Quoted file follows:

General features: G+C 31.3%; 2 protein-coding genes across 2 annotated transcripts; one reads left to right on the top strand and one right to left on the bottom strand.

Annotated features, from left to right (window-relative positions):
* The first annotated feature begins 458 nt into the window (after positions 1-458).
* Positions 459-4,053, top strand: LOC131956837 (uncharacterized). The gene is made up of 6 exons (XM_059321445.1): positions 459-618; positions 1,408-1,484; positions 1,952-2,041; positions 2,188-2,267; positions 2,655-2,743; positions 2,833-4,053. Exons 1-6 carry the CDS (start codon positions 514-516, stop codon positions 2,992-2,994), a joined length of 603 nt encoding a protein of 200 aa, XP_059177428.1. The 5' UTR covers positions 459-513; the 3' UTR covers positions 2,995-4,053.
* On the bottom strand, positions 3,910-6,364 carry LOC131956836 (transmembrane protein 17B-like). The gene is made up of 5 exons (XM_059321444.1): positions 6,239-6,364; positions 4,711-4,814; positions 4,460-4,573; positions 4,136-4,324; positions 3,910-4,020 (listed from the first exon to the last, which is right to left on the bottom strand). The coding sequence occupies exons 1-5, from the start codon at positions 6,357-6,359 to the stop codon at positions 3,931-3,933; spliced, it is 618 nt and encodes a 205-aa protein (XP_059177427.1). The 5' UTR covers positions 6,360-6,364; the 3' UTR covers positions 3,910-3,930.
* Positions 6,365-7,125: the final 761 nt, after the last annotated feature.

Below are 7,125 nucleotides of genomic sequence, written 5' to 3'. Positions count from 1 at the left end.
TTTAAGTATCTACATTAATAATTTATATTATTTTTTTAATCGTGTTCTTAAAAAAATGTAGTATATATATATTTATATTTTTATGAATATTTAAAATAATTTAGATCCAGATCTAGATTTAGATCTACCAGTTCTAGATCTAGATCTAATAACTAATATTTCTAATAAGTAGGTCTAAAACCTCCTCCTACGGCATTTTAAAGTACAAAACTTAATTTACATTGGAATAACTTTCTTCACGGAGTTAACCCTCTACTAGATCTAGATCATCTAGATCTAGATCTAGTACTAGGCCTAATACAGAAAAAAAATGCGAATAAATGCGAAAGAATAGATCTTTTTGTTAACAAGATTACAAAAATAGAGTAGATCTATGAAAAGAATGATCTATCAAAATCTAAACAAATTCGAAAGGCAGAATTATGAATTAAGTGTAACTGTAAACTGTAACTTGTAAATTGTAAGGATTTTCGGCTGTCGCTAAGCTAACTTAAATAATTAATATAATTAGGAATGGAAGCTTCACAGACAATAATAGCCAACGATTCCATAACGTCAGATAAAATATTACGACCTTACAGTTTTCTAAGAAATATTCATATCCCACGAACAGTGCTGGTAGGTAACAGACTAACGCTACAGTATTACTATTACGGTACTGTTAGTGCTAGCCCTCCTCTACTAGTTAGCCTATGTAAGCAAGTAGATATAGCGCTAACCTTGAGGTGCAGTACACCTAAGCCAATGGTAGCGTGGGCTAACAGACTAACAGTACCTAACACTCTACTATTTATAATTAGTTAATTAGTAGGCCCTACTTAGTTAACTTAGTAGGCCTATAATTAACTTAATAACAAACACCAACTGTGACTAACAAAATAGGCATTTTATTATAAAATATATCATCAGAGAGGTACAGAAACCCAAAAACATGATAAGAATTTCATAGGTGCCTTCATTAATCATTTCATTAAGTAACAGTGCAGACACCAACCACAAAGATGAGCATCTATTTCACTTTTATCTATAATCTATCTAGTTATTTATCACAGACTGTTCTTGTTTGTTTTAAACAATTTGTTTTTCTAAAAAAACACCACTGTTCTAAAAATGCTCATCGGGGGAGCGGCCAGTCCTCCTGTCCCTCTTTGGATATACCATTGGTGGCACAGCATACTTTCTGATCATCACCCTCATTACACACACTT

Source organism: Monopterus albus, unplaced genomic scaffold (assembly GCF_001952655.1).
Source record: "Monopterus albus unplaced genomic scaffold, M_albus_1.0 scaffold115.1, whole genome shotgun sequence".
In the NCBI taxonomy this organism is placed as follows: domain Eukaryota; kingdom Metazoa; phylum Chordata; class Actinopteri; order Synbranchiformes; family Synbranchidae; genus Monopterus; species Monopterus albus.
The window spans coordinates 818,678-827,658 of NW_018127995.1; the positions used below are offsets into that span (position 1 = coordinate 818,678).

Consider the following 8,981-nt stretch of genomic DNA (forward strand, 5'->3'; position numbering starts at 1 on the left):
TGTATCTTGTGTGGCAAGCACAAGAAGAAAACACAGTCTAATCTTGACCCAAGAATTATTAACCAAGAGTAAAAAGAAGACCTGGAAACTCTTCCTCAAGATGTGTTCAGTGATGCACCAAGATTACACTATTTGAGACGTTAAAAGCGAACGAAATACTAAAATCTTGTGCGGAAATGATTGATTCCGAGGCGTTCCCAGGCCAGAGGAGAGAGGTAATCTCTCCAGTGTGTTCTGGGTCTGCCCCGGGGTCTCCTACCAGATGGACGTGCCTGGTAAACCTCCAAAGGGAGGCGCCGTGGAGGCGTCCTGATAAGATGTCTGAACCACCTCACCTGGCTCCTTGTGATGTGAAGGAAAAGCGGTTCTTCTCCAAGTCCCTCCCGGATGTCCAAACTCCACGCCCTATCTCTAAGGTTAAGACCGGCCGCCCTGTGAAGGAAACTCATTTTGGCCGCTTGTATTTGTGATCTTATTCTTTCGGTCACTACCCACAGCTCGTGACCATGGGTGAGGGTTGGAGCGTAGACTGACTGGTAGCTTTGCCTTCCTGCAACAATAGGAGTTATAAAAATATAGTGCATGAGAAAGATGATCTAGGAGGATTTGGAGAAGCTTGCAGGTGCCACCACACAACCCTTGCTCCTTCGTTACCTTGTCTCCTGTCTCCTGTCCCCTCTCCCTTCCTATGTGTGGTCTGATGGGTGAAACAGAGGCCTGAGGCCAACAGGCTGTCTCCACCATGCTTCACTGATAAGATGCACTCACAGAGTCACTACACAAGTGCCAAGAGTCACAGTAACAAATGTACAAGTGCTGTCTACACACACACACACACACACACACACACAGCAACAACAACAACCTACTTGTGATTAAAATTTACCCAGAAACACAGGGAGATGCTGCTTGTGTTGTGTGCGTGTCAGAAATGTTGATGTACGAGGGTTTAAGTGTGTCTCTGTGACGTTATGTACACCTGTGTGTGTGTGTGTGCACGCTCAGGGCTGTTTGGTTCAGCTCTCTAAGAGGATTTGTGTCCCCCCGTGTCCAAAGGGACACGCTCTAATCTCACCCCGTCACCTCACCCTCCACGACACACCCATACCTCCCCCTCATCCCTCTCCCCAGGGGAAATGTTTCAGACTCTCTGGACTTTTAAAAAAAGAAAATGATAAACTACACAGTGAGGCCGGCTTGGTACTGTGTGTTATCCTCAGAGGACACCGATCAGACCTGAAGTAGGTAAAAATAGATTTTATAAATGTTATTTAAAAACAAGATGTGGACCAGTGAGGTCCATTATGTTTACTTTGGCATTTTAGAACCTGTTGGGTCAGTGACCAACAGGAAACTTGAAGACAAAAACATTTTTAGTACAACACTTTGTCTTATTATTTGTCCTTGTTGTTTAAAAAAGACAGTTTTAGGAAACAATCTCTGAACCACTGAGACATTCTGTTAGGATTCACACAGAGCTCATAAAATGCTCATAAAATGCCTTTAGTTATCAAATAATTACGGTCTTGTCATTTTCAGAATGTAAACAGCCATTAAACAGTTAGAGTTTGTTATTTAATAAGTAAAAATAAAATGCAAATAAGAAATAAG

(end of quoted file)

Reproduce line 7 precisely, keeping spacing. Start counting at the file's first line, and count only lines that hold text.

Below are 7,125 nucleotides of genomic sequence, written 5' to 3'. Positions count from 1 at the left end.